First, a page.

Recognition of prior learning should be a human right
Kirsten Aagaard, head of the Programme for Prior Learning (Program for Realkompetence, or NVR) retired in May 2017. Kirsten has been a major influence in the field of prior learning, always focused on solutions and international experiences and with a willingness to test, research and disseminate knowledge and challenge the prevailing paradigms.
By Joan Rask
There are some people whose need for a prior learning assessment will never be spotted - not even after meeting with guidance counsellors who ought to be familiar with the rules, says Kirsten Aagaard, who up until May 2017 was the head of the VIA University College Programme for Prior Learning, formerly known as the National Knowledge Centre for Validation of Prior Learning (NVR).
Ever since the recognition of prior learning was introduced in Denmark approximately 15 years ago, Aagaard has fought tirelessly to ensure that people who possess competences they cannot document with a degree get their knowledge and experience on paper.
“Unfortunately, the quality of the guidance varies too much. If everyone encountered the same high standards that the best counsellors offer, we as a nation would get so much more out of these people,” Aagaard said.
Good guidance in connection with a prior learning assessment can amount to a new start for a person.
“Some people find themselves at a crossroads, and a prior learning assessment can be the eye-opener that shows them what their strengths are, allowing them to make use of everything they’ve learned through life,” said Aagaard.
Quality on several levels
A strong area of focus for Aagaard and the Programme for Prior Learning is delivering quality guidance. Specifically, the guidance takes place at schools, job centres, unions, organisations, companies and educational institutions, etc.
“There is a huge gap between those who provide guidance and those who assess a person. Integrity is key, and unfortunately, this area still suffers from a lack of professional competences,” she noted.
One of the Programme for Prior Learning’s core work areas is to develop methods, tools, knowledge and competences so that counsellors and assessors can provide the service that people need - and are entitled to.“There are many [counsellors and assessors] who are bad at seeing the potential in an individual,” said Aagaard.
She points to the fact that institutions and employers play an immensely important role. If they fail to prioritise continuing training and education and make time and opportunities for counsellors and assessors, they have no real possibility of providing the guidance people are entitled to. Changing that state of affairs will require new attitudes and long processes of change in the labour market, but there are several instruments that can be utilised in this regard. Legislation and research & development projects also play a major role.
A legislative requirement in France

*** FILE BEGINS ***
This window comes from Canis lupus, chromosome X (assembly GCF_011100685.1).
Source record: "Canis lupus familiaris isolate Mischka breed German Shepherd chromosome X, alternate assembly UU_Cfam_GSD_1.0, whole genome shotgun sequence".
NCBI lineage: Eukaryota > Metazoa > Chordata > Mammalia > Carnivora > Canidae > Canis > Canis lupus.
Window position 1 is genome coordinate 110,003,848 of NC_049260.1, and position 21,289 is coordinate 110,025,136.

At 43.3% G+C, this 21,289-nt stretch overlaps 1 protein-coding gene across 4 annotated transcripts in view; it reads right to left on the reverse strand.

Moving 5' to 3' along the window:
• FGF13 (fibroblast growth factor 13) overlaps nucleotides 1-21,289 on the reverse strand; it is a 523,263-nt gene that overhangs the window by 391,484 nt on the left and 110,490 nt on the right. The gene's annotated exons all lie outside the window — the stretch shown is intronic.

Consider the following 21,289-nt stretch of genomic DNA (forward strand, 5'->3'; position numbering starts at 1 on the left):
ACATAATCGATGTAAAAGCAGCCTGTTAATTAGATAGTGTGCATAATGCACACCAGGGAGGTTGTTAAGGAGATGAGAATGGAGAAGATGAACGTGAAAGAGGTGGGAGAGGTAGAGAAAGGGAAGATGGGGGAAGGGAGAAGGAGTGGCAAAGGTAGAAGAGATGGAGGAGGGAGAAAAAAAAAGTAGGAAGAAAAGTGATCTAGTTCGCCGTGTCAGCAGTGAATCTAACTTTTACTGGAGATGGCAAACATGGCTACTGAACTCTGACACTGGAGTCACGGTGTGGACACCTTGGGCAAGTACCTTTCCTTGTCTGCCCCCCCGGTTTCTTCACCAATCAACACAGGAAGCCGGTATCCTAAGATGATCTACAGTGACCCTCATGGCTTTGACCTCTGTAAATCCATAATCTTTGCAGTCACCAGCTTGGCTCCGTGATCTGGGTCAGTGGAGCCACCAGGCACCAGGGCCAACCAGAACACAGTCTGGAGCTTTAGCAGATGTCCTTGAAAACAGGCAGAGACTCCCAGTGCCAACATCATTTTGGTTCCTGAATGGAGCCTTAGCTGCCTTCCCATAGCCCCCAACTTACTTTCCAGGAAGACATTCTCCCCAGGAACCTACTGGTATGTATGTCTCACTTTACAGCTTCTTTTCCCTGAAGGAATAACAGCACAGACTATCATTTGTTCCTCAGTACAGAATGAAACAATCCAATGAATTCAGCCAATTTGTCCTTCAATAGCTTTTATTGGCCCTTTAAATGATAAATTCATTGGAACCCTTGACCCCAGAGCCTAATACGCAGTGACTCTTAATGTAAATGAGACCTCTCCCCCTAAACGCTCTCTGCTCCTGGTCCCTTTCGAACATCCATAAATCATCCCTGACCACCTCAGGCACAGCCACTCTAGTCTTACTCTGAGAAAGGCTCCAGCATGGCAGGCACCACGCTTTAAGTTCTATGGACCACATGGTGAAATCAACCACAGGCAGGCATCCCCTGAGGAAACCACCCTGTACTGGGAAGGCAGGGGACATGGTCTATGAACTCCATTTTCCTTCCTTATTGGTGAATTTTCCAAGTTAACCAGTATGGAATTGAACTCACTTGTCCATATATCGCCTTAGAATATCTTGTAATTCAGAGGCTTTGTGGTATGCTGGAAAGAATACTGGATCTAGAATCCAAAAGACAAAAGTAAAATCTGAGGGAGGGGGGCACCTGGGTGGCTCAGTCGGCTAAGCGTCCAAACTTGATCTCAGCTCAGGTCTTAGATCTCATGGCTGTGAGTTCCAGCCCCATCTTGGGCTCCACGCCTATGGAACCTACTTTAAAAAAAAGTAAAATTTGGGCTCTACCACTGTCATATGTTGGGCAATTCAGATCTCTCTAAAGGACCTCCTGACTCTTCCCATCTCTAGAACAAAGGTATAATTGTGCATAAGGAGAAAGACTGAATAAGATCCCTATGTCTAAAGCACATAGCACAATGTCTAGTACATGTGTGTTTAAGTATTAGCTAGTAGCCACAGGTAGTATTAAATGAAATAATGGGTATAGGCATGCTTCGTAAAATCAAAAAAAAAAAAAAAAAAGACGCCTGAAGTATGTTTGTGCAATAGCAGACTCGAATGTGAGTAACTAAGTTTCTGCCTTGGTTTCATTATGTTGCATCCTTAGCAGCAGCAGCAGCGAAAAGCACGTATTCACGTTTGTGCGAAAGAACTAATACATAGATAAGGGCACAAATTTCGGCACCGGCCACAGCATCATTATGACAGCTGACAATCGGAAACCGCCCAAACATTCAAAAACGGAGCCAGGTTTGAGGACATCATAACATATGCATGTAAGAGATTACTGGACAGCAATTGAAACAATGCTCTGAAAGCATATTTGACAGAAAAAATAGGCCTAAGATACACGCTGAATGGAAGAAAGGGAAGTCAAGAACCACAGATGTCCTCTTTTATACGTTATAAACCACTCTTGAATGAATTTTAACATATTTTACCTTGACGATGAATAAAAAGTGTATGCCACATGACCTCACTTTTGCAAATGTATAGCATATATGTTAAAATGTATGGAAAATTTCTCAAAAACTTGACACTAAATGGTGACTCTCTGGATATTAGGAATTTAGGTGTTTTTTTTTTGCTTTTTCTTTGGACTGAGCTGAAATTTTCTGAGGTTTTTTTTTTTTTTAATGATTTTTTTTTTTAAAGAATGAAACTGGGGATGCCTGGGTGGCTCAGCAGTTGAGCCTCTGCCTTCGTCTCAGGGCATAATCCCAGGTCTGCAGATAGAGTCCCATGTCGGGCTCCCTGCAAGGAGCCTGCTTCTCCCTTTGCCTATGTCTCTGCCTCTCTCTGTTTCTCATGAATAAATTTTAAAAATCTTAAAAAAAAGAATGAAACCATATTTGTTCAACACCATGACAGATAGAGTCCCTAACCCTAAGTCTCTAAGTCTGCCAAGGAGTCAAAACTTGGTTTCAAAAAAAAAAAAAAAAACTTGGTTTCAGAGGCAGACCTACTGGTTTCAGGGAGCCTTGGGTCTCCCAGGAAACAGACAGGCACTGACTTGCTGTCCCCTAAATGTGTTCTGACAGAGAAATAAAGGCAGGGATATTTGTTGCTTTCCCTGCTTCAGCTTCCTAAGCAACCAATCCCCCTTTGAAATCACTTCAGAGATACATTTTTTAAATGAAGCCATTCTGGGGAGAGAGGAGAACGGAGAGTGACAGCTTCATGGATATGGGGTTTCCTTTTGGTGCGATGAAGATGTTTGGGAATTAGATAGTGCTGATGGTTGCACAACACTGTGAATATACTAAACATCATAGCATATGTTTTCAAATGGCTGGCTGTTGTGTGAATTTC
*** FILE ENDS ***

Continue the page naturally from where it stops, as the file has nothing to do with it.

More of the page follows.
The European map of prior learning assessments shows Denmark as lagging slightly behind. Many years of countless conferences, EU projects and Nordic cooperation forums have given Aagaard a good overview of the situation. She finds that the area is given high priority in the EU, typically through development funds where practitioners focus on quality, methods and competence development.
“Denmark is probably a bit behind the best when we compare ourselves to other nations in Europe,” said Aagaard.
France, for instance, has a long history of approving non-formal and informal competences. In fact, the right to formal guidance with the opportunity to have one’s competences documented is enshrined by law. According to Aagaard, this could also become the case in Denmark, but it will require an increased effort at the political level. And she has one piece of advice in that regard.
“Denmark must adapt its efforts so that they become cross-sectoral. This will require funding for research and specific experiments, but we can see that it works, both in economic and human terms, and we should therefore definitely continue these efforts,” she said.
She argues that it especially has to do with cooperation between job centres, unemployment insurance funds (a-kasser), guidance institutions, companies and educational institutions, allowing people to progress through a continuous cycle of education and work.
“After all, that’s what lifelong learning is all about,” she said.
Are the educational programmes ready?
“The question is also whether the educational institutions see the potential inherent in recognising all the competences each student brings to the table,” said Aagaard.
Recent studies in the field have shown that many schools and educational institutions completely fail to take advantage of their students’ experience-based knowledge, but fortunately there are also others that have an admirable track record in this regard.
“For example, there are some vocational schools that are really making strides and taking advantage of the extra experience these students possess. It’s important that we consider the use of prior learning as part of a lifelong learning process,” said Aagaard.
She notes that there are also studies which have indicated that students who are admitted into an educational programme through a prior learning assessment have lower drop-out rates than ordinary students.
“I think they’re more focused and have a clearer picture of what they want,” she said.
About prior learning
Prior learning comprises an individual’s overall knowledge, skills and competences, regardless of where and how they were obtained. This includes formal learning, non-formal learning and informal learning.
Prior learning includes competences obtained in both the formal education system in working life, e.g. when we learn on the job or participate in a competence-developing process at a place of employment. It also includes competences acquired in the third sector, e.g. through studying at a folk high school, participating in activities in recreational associations or actively volunteering in a voluntary organisation, network, etc.